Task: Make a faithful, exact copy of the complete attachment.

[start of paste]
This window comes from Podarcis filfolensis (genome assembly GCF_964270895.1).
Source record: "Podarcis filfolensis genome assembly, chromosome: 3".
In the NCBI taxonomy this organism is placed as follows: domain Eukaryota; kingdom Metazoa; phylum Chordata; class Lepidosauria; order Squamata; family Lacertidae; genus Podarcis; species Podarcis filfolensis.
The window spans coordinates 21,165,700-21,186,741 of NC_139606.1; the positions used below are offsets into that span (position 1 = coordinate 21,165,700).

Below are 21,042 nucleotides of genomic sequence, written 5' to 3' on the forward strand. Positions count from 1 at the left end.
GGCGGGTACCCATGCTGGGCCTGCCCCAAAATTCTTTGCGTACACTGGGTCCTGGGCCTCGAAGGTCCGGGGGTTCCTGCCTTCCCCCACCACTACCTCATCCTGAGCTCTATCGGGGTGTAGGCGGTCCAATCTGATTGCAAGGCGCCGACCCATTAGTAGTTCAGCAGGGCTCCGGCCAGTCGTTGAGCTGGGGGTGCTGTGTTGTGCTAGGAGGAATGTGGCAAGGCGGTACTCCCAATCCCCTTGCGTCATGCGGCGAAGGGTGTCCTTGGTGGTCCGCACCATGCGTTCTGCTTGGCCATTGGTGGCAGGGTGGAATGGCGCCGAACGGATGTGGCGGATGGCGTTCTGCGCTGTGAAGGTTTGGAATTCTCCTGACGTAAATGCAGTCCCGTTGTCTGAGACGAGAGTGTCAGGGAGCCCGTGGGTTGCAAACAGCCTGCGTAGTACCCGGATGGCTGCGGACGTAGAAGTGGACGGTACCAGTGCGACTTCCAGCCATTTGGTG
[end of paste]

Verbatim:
This window comes from Podarcis filfolensis (genome assembly GCF_964270895.1).
Source record: "Podarcis filfolensis genome assembly, chromosome: 3".
In the NCBI taxonomy this organism is placed as follows: domain Eukaryota; kingdom Metazoa; phylum Chordata; class Lepidosauria; order Squamata; family Lacertidae; genus Podarcis; species Podarcis filfolensis.
The window spans coordinates 21,165,700-21,186,741 of NC_139606.1; the positions used below are offsets into that span (position 1 = coordinate 21,165,700).

Below are 21,042 nucleotides of genomic sequence, written 5' to 3' on the forward strand. Positions count from 1 at the left end.
GGCGGGTACCCATGCTGGGCCTGCCCCAAAATTCTTTGCGTACACTGGGTCCTGGGCCTCGAAGGTCCGGGGGTTCCTGCCTTCCCCCACCACTACCTCATCCTGAGCTCTATCGGGGTGTAGGCGGTCCAATCTGATTGCAAGGCGCCGACCCATTAGTAGTTCAGCAGGGCTCCGGCCAGTCGTTGAGCTGGGGGTGCTGTGTTGTGCTAGGAGGAATGTGGCAAGGCGGTACTCCCAATCCCCTTGCGTCATGCGGCGAAGGGTGTCCTTGGTGGTCCGCACCATGCGTTCTGCTTGGCCATTGGTGGCAGGGTGGAATGGCGCCGAACGGATGTGGCGGATGGCGTTCTGCGCTGTGAAGGTTTGGAATTCTCCTGACGTAAATGCAGTCCCGTTGTCTGAGACGAGAGTGTCAGGGAGCCCGTGGGTTGCAAACAGCCTGCGTAGTACCCGGATGGCTGCGGACGTAGAAGTGGACGGTACCAGTGCGACTTCCAGCCATTTGGTG